At the computer workstation, there are a number of critical ergonomic adjustments to keep in mind, including chair position, keyboard and mouse placement, work task layout, and monitor placement. Proper monitor placement should always happen last in this sequence of steps because any of the other changes made could impact where the monitor should ideally be positioned.
Many in the medical field consider the neck to be the single most significant piece in the body’s ergonomic puzzle, the main intersection between the nervous system’s superhighway and the brain. If a problem occurs in this sensitive area, it is likely that some part of the body downstream may be affected. Some even believe that carpal tunnel syndrome starts in the neck and works its way down to the wrist over time. The neck is impacted by many work and daily activities, including driving a car, reading a book or newspaper, and sleeping position. Yet many people force their necks into severe, awkward postures for several hours a day while seated at their computer, without realizing that some relatively simple adjustments in their monitor’s placement could provide substantial relief.
Potentially extreme neck postures for computer users
An upright, neutral posture is the desired posture. If the monitor is positioned too high, neck extension may result. If the monitor is too low, neck flexion may likely occur. Note that bifocal wearers need a monitor placement several inches lower than what would typically be expected as they normally view the screen out of the bottom portion of their lenses. Scientific research indicates that no degree of sustained neck extension is healthy, while up to about 15 degrees of flexion is acceptable. Often, however, users are observed in awkward postures such as exceeding 40 degrees of flexion. Another problem often observed at these workstations is a twisted neck, usually caused by working off of a source document placed on an adjacent counter surface, and side-bending which is the posture assumed when cradling a phone.
How to regularly achieve this neutral position is the real question. The old school of thought on this was to position the top of the monitor screen at or slightly below eye level. While this is still a good guideline for some, there is a segment of the population whose necks aren’t built perfectly upright. Some, for example, have a natural kyphosis—a forward rounding of the upper back. Someone with an upper back kyphosis would need the monitor positioned lower as their viewing angle is downward, similar to someone wearing bifocals.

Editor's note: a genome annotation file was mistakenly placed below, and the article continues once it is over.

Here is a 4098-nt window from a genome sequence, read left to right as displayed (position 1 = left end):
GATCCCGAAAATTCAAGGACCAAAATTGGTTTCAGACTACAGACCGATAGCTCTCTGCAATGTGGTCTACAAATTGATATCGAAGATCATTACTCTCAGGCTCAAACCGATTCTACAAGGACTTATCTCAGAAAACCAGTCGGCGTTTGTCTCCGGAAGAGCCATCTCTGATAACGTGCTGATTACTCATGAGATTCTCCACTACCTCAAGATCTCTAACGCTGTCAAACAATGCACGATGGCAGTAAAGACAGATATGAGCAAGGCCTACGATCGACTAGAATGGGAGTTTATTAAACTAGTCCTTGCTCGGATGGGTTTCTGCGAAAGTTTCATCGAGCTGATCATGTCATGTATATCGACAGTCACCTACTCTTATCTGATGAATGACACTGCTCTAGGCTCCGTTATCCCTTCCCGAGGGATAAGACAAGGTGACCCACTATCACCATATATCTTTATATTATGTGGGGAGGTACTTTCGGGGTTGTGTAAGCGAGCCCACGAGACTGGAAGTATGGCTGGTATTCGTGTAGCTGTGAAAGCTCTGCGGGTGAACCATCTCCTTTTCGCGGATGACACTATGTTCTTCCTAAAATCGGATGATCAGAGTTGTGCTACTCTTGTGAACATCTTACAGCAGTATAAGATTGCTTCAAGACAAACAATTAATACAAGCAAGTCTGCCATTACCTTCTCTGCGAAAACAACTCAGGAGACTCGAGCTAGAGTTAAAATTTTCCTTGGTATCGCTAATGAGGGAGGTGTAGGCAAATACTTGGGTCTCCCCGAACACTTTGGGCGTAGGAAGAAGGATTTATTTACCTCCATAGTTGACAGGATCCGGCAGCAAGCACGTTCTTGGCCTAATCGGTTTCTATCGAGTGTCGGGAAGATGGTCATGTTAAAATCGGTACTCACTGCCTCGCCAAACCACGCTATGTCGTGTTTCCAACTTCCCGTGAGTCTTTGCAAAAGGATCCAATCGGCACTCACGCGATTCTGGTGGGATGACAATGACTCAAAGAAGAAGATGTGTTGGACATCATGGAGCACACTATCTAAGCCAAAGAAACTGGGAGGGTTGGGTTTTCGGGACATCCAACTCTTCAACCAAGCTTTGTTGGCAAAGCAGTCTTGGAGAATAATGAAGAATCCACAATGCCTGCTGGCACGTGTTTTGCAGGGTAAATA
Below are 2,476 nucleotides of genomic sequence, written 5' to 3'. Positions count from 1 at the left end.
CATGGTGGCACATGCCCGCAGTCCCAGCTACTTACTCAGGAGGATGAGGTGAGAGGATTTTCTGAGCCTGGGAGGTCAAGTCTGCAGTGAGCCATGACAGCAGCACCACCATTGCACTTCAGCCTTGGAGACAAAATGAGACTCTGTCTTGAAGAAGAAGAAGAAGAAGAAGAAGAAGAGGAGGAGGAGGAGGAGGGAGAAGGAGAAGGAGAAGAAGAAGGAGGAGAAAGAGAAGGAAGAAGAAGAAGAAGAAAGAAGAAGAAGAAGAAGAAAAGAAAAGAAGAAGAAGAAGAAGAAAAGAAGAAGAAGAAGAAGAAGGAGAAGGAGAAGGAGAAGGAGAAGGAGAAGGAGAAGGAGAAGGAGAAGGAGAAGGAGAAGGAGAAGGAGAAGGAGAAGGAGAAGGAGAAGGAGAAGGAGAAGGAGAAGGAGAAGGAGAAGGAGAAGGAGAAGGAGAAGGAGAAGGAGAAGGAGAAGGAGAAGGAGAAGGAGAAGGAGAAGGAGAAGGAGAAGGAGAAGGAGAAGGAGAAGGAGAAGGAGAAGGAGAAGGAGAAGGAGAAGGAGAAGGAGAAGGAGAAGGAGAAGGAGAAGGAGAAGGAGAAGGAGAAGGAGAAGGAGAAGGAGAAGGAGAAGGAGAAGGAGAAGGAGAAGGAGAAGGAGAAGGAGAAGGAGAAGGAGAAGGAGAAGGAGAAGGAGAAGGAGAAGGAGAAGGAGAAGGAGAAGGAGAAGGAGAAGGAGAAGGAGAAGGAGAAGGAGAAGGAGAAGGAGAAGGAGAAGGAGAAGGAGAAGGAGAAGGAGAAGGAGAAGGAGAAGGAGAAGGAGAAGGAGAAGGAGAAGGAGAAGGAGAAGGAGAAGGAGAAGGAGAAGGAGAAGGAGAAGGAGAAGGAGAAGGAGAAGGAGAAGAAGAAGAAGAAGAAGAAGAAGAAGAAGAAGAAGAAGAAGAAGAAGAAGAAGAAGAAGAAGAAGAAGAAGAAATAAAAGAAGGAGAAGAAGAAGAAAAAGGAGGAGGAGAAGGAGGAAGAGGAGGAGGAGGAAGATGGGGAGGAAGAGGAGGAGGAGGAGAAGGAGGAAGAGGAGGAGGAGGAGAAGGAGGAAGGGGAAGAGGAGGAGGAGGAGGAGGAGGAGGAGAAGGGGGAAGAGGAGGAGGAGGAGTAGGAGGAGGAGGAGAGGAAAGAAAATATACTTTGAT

Determining an ideal position for each employee
It’s actually a relatively simple process. First, the monitor’s correct distance should be verified. One way to do this is to have the employee, while seated, push their chair away from their desk approximately a foot. A second person holds up a sheet of paper, printed with several distinct bullet points of text on it, in a clear 12-point font, such as Arial. Holding the sheet of paper over the monitor screen, the helper then walks slowly toward the employee, trying to hold the paper in the same vertical orientation. The employee should be instructed to stop the helper when the document is close enough to read comfortably. The helper then holds the paper right up to the employee’s face and then backs slowly away, toward the monitor, until the employee again signals that the document can be read comfortably. The measurement of these two distances usually reveals an ideal visual range of about 5 inches. With the employee sitting back at their keyboard, the monitor should be repositioned, if needed, to somewhere within this distance range. Next, the helper asks the employee to close their eyes, (which should help their head and neck to assume a neutral position), while they hold the same sheet of paper directly over the monitor screen. The employee is then instructed to open their eyes and identify the first line of text they see on the sheet. This line should be a couple of inches above the center of the screen. If not, the monitor can be adjusted accordingly.
Additional monitor considerations
For shared computer workstations, whether in an office or industrial environment, monitor weight and adjustability can be achieved by using an articulating arm. A wide variety of these arms are available, with every conceivable type of mounting orientation. Some jobs require toggling between multiple monitors. The best solution is flat-panel monitors and articulating arms, which can accommodate two, three, and even four monitors. Multiple monitors should always be placed closely together, unless used for separate tasks, to keep head travel to a minimum. As with any change to the workstation, educating the user to the value of these changes is essential.